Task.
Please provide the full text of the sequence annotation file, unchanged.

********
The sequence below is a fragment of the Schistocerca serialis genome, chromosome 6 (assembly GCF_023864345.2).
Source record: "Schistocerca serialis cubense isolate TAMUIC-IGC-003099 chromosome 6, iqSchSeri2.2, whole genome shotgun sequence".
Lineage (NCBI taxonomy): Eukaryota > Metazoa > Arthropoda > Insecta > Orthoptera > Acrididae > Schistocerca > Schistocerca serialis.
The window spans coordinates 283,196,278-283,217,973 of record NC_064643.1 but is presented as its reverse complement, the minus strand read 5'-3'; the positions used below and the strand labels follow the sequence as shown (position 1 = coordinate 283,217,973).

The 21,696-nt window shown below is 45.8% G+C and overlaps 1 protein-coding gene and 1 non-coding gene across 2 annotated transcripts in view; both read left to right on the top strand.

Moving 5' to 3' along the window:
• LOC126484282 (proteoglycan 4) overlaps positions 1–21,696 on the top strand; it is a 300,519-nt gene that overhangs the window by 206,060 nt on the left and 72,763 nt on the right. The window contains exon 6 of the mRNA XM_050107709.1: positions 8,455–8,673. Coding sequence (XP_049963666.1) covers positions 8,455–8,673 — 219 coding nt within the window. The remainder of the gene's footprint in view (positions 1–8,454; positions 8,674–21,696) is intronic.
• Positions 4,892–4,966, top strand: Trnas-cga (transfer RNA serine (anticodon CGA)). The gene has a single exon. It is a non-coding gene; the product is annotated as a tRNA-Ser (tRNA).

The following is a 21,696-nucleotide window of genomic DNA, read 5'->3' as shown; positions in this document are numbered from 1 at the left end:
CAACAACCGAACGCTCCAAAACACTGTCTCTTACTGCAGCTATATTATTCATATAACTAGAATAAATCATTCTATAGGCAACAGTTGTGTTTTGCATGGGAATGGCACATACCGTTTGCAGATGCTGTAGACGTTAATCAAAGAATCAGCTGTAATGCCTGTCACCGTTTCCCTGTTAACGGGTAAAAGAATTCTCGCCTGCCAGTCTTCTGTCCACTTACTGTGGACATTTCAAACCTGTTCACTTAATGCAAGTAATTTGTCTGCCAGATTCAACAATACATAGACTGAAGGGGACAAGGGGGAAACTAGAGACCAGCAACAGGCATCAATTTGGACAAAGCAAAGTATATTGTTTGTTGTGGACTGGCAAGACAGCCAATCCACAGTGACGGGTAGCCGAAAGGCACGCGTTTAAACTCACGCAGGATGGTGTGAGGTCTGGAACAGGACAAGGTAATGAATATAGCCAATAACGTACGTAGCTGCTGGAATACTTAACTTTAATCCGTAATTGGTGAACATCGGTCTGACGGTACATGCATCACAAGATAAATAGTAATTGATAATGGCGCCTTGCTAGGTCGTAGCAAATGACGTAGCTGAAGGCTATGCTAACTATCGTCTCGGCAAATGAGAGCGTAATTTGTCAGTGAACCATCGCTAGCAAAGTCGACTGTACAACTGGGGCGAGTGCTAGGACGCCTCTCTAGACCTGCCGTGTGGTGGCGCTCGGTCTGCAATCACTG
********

The sequence below is a fragment of the Schistocerca serialis genome, chromosome 6 (assembly GCF_023864345.2).
Source record: "Schistocerca serialis cubense isolate TAMUIC-IGC-003099 chromosome 6, iqSchSeri2.2, whole genome shotgun sequence".
Lineage (NCBI taxonomy): Eukaryota > Metazoa > Arthropoda > Insecta > Orthoptera > Acrididae > Schistocerca > Schistocerca serialis.
The window spans coordinates 283,196,278-283,217,973 of record NC_064643.1 but is presented as its reverse complement, the minus strand read 5'-3'; the positions used below and the strand labels follow the sequence as shown (position 1 = coordinate 283,217,973).

The 21,696-nt window shown below is 45.8% G+C and overlaps 1 protein-coding gene and 1 non-coding gene across 2 annotated transcripts in view; both read left to right on the top strand.

Moving 5' to 3' along the window:
• LOC126484282 (proteoglycan 4) overlaps positions 1–21,696 on the top strand; it is a 300,519-nt gene that overhangs the window by 206,060 nt on the left and 72,763 nt on the right. The window contains exon 6 of the mRNA XM_050107709.1: positions 8,455–8,673. Coding sequence (XP_049963666.1) covers positions 8,455–8,673 — 219 coding nt within the window. The remainder of the gene's footprint in view (positions 1–8,454; positions 8,674–21,696) is intronic.
• Positions 4,892–4,966, top strand: Trnas-cga (transfer RNA serine (anticodon CGA)). The gene has a single exon. It is a non-coding gene; the product is annotated as a tRNA-Ser (tRNA).

The following is a 21,696-nucleotide window of genomic DNA, read 5'->3' as shown; positions in this document are numbered from 1 at the left end:
CAACAACCGAACGCTCCAAAACACTGTCTCTTACTGCAGCTATATTATTCATATAACTAGAATAAATCATTCTATAGGCAACAGTTGTGTTTTGCATGGGAATGGCACATACCGTTTGCAGATGCTGTAGACGTTAATCAAAGAATCAGCTGTAATGCCTGTCACCGTTTCCCTGTTAACGGGTAAAAGAATTCTCGCCTGCCAGTCTTCTGTCCACTTACTGTGGACATTTCAAACCTGTTCACTTAATGCAAGTAATTTGTCTGCCAGATTCAACAATACATAGACTGAAGGGGACAAGGGGGAAACTAGAGACCAGCAACAGGCATCAATTTGGACAAAGCAAAGTATATTGTTTGTTGTGGACTGGCAAGACAGCCAATCCACAGTGACGGGTAGCCGAAAGGCACGCGTTTAAACTCACGCAGGATGGTGTGAGGTCTGGAACAGGACAAGGTAATGAATATAGCCAATAACGTACGTAGCTGCTGGAATACTTAACTTTAATCCGTAATTGGTGAACATCGGTCTGACGGTACATGCATCACAAGATAAATAGTAATTGATAATGGCGCCTTGCTAGGTCGTAGCAAATGACGTAGCTGAAGGCTATGCTAACTATCGTCTCGGCAAATGAGAGCGTAATTTGTCAGTGAACCATCGCTAGCAAAGTCGACTGTACAACTGGGGCGAGTGCTAGGACGCCTCTCTAGACCTGCCGTGTGGTGGCGCTCGGTCTGCAATCACTG